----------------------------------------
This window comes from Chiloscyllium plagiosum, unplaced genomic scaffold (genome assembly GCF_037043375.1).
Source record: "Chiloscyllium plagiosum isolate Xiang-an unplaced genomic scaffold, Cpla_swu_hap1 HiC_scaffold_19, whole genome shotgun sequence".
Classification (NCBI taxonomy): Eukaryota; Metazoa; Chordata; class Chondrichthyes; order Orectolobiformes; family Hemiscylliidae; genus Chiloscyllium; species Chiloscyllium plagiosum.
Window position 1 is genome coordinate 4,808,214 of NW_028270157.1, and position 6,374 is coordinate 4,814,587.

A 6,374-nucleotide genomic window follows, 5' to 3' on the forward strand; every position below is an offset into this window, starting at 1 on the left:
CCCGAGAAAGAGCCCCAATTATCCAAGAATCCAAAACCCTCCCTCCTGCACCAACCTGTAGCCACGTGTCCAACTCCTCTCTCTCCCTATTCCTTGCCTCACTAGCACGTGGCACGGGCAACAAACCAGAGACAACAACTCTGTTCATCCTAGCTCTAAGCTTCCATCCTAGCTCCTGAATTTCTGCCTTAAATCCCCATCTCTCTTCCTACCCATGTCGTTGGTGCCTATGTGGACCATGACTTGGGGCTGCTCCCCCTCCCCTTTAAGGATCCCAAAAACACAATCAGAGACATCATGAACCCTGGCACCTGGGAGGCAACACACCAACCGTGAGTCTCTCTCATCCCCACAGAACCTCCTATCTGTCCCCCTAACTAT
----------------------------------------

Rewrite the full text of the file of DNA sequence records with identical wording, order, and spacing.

This window comes from Chiloscyllium plagiosum, unplaced genomic scaffold (genome assembly GCF_037043375.1).
Source record: "Chiloscyllium plagiosum isolate Xiang-an unplaced genomic scaffold, Cpla_swu_hap1 HiC_scaffold_19, whole genome shotgun sequence".
Classification (NCBI taxonomy): Eukaryota; Metazoa; Chordata; class Chondrichthyes; order Orectolobiformes; family Hemiscylliidae; genus Chiloscyllium; species Chiloscyllium plagiosum.
Window position 1 is genome coordinate 4,808,214 of NW_028270157.1, and position 6,374 is coordinate 4,814,587.

A 6,374-nucleotide genomic window follows, 5' to 3' on the forward strand; every position below is an offset into this window, starting at 1 on the left:
CCCGAGAAAGAGCCCCAATTATCCAAGAATCCAAAACCCTCCCTCCTGCACCAACCTGTAGCCACGTGTCCAACTCCTCTCTCTCCCTATTCCTTGCCTCACTAGCACGTGGCACGGGCAACAAACCAGAGACAACAACTCTGTTCATCCTAGCTCTAAGCTTCCATCCTAGCTCCTGAATTTCTGCCTTAAATCCCCATCTCTCTTCCTACCCATGTCGTTGGTGCCTATGTGGACCATGACTTGGGGCTGCTCCCCCTCCCCTTTAAGGATCCCAAAAACACAATCAGAGACATCATGAACCCTGGCACCTGGGAGGCAACACACCAACCGTGAGTCTCTCTCATCCCCACAGAACCTCCTATCTGTCCCCCTAACTAT